UNIVERSITY PARK — When then-No.5 Indiana came, saw and conquered Penn State at University Park back in January, Nittany Lions coach Patrick Chambers was leery the loss could linger.
After Northwestern dispatched Penn State 70-54 in the Bryce Jordan Center three days later, a disappointed Chambers called the loss “embarrassing” and heaped the blame on his plate.
On Thursday night when the Nittany Lions face the Wildcats in Evanston, Ill., they will have a chance to exact some revenge, prove they learned their lesson and earn their first road win in two seasons.
“I just think the Indiana loss held us back a little bit,” Chambers said of the 74-51 loss to the Hoosiers at his weekly press conference on Tuesday.
The 7 p.m. contest against Northwestern will be televised on ESPNU and comes on the Wildcats’ Senior Night.
“I was just disappointed with our approach,” Chambers continued about the Jan. 10 meeting. “I remember that game like it was yesterday. And I remember how I felt. I just felt like we weren’t in a good place and that’s my job. I never want to put it on the players. I have to look myself in the mirror and make sure I do everything in my power to get them ready ... and that game for whatever reason …”
Now, Penn State (9-19, 1-15 Big Ten) finds itself in a similar position.
Coming off a brutal 73-44 shellacking at Minnesota on the Golden Gophers’ Senior Night, Chambers’ group will have to develop the collective amnesia they failed to show earlier this season.
“It’s one game,” Chambers said. “Have to move on. Have to continue to get better. We haven’t been beaten like that all year. It happens…”
“It’s one game. Let’s put it behind us. Let’s move on. Try to learn from it, try to get better and make sure it doesn’t happen again. That’s been our approach...”
So why should this time be any different?
“We’re a whole different team from then,” said D.J. Newbill. “We’ve gotten so much better in so many different areas. Offensively, defensively, playing harder, playing together.”
Some statistics seem to support the assertion.
The Nittany Lions had been hot offensively, netting 43 percent from the 3-point line and scoring more than 71 points over a four-game stretch that ended with an 84-78 shocker over the Wolverines.
Newbill now finds himself fourth in conference scoring (15.9), third in assists (4.2) and 19th in rebounding (5.3). He is the only Big Ten player to appear in all three categories during league play.
Jermaine Marshall (15.6) is now fifth in scoring, forming the Big Ten’s second-highest scoring tandem with Newbill (Michigan’s Trey Burke and Tim Hardaway Jr. are first).
In the frontcourt, Sasa Borovnjak is averaging 12.8 points per game and shooting 63 percent from the floor in his last five, while Ross Travis currently ranks fifth in conference rebounding (7.1).
However, shooting 27 percent from the field and 21 percent from three against the Gophers has a way of dousing offensive confidence.
That’s why Chambers still believes defense is the key, even against a depleted Wildcats club.
Northwestern (13-16, 4-12 Big Ten) has lost scoring threats Jared Swopshire and Drew Crawford to season-ending injuries. They have also floundered down the stretch, losing eight of their last nine games and six in a row.
However, they still have guard Dave Sobolewski, who carved the Nittany Lions’ defense for 18 points and five assists in January.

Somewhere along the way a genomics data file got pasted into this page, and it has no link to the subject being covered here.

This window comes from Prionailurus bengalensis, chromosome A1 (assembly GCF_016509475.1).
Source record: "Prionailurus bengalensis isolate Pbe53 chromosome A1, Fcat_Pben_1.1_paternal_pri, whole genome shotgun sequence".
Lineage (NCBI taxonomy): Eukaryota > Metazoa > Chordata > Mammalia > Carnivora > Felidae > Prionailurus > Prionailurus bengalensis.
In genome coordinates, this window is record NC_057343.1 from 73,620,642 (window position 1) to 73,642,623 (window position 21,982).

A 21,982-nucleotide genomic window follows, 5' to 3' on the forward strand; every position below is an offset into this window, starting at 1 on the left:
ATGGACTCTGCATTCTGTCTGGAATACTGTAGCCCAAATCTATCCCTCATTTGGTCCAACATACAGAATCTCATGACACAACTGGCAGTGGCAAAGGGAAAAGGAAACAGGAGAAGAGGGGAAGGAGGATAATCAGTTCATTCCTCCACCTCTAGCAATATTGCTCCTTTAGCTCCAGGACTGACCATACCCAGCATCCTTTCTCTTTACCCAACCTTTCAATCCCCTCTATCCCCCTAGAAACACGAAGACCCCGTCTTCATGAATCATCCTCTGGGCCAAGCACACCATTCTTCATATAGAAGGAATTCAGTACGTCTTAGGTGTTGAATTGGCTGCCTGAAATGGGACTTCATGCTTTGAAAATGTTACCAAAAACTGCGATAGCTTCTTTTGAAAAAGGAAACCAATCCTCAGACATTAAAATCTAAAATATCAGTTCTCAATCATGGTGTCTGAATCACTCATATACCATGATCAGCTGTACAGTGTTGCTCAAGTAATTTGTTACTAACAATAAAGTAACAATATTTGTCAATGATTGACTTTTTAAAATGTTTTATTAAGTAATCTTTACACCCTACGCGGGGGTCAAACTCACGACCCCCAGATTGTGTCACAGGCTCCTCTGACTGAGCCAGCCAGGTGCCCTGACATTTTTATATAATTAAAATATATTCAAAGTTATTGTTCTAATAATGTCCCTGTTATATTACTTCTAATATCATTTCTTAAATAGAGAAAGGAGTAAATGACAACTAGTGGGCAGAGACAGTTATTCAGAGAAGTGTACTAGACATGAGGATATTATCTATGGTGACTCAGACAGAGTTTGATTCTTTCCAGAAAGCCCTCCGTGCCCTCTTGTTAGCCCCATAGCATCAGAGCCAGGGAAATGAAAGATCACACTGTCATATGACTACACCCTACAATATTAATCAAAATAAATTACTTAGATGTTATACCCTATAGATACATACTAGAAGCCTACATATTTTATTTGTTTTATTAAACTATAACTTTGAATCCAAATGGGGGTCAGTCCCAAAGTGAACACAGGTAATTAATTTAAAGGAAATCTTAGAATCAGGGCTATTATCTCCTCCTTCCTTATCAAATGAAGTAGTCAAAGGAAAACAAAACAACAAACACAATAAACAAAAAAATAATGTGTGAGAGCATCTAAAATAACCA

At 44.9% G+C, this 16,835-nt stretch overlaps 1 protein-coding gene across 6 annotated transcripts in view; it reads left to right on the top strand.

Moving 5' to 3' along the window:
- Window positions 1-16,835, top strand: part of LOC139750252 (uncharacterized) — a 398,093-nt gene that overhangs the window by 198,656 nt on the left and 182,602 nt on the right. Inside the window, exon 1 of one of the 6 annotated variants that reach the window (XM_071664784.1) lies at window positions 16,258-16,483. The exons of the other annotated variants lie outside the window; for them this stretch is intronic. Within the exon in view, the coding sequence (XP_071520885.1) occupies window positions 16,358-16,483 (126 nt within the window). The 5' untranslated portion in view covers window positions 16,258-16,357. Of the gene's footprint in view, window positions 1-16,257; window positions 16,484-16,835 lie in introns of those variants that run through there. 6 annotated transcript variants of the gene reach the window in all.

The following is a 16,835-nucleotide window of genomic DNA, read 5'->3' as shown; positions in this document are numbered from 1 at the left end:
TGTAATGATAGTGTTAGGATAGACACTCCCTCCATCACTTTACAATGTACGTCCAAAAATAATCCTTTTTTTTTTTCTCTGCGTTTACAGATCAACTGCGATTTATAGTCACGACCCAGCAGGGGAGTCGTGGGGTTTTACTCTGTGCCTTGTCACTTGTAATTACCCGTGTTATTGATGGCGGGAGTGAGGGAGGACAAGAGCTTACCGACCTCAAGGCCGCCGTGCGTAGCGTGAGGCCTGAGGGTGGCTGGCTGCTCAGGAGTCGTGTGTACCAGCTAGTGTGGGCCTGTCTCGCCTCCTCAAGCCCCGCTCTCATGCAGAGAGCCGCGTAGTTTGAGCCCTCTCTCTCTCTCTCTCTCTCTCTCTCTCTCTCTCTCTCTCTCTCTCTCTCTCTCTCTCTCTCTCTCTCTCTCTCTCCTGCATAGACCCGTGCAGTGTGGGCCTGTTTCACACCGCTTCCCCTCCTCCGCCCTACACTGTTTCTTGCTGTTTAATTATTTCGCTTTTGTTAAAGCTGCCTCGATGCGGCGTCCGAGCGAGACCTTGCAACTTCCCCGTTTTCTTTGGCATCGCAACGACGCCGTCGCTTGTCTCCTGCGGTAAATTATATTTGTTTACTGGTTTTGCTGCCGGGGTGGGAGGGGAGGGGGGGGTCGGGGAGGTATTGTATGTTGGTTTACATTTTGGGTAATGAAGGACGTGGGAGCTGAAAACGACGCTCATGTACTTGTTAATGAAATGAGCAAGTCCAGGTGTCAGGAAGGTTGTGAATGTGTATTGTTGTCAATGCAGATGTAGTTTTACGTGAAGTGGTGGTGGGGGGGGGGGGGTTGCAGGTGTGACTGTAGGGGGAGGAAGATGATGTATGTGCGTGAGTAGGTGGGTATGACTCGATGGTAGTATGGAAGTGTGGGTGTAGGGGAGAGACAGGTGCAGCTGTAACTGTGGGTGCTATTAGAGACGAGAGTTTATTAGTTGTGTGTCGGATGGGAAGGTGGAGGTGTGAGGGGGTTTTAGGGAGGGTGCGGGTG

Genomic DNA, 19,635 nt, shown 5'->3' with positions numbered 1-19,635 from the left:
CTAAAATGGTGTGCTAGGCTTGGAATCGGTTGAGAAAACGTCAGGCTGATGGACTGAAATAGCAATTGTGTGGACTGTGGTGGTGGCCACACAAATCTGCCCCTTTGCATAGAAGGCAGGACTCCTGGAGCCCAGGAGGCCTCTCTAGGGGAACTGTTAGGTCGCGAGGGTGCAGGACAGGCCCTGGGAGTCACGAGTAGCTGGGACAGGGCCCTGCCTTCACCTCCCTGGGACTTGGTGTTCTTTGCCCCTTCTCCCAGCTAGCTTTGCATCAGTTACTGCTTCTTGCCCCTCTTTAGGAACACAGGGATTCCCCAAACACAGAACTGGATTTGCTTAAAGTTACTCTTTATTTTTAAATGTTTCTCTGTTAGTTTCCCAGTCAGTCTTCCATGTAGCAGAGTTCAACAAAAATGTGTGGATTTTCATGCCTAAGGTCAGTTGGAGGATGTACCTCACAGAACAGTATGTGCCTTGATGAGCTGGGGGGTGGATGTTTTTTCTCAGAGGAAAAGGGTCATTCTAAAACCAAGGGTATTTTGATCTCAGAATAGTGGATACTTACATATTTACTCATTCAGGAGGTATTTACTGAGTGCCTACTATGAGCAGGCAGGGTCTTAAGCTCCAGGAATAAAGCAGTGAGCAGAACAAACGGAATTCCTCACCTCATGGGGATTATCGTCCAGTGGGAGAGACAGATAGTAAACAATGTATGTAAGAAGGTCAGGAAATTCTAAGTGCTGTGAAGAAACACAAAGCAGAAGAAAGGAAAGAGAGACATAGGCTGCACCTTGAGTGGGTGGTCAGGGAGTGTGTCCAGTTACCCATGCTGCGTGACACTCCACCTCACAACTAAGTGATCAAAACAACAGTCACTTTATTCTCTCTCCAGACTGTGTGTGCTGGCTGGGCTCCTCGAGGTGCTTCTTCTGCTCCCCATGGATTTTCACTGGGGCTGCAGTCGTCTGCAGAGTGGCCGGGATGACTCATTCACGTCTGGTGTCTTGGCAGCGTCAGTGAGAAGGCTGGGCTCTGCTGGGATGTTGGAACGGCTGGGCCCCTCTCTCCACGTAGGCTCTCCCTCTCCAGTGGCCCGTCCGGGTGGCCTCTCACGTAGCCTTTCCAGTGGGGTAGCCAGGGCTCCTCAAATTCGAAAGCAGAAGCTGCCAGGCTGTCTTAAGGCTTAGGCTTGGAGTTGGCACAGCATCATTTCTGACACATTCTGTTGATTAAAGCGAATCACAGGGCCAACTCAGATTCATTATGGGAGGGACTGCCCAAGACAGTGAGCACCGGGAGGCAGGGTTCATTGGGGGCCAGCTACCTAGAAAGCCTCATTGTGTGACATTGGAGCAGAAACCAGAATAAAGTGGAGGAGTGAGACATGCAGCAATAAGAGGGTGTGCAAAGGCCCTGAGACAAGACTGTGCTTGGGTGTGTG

The 6-foot-1 sophomore point guard is of the exact fleet-footed variety that has flummoxed Penn State all season.
Reggie Hearn, the Wildcats leading scorer at 13.5 per game, is also still available. The 6-foot-4 senior’s versatility previously baffled the Nittany Lions for 14 points, as he wreaked havoc from the foul line (7 of 11).
Sobolewski’s speed in combination with Hearn’s flexibility and the emotion of senior night – the power of which Penn State knows well – has Chambers’ attention, and he hopes, the attention of his players.
“All I’m going to say to them is it’s senior night,” Chambers said of his message to his team. “That’s all I have to say. It’s another senior night. You saw how Minnesota played. They played out of their minds. Senior night. You saw how we played … senior night.”
“(Northwestern is) going to play with great energy and great enthusiasm,” he continued. “They haven’t won in six tries.”
And because Bill Carmody’s variation of the “Princeton offense” adroitly manufactures offense for players of any talent, Chambers doesn’t want his team to overlook the wounded Wildcats.
“It doesn’t matter who’s on the floor (for them),” Chambers said. “They run great offense. Everyone’s skilled, everyone can hit a three and when you have that capability you’re scary.”
However, this will certainly be Penn State’s best chance to nab a road win for the first time in Chambers’ nearly two-year tenure.
While he has played the role of conquering visitor as an assistant at Villanova and then as a head coach at Boston, Chambers wants his current group to experience the feat.
“I love playing on the road,” Chambers said. “Especially playing in the Big Ten. It’s the best. There’s nothing like going on the road and winning, although we haven’t done it yet, but we will. But there’s nothing like it. You have to go in with great confidence…
“There’s nothing like winning in someone else’s house. There’s nothing like it. It’s going to be an amazing feeling for these kids. If it happens this year, great. If it happens next year, fine. But hopefully it happens sooner than later.”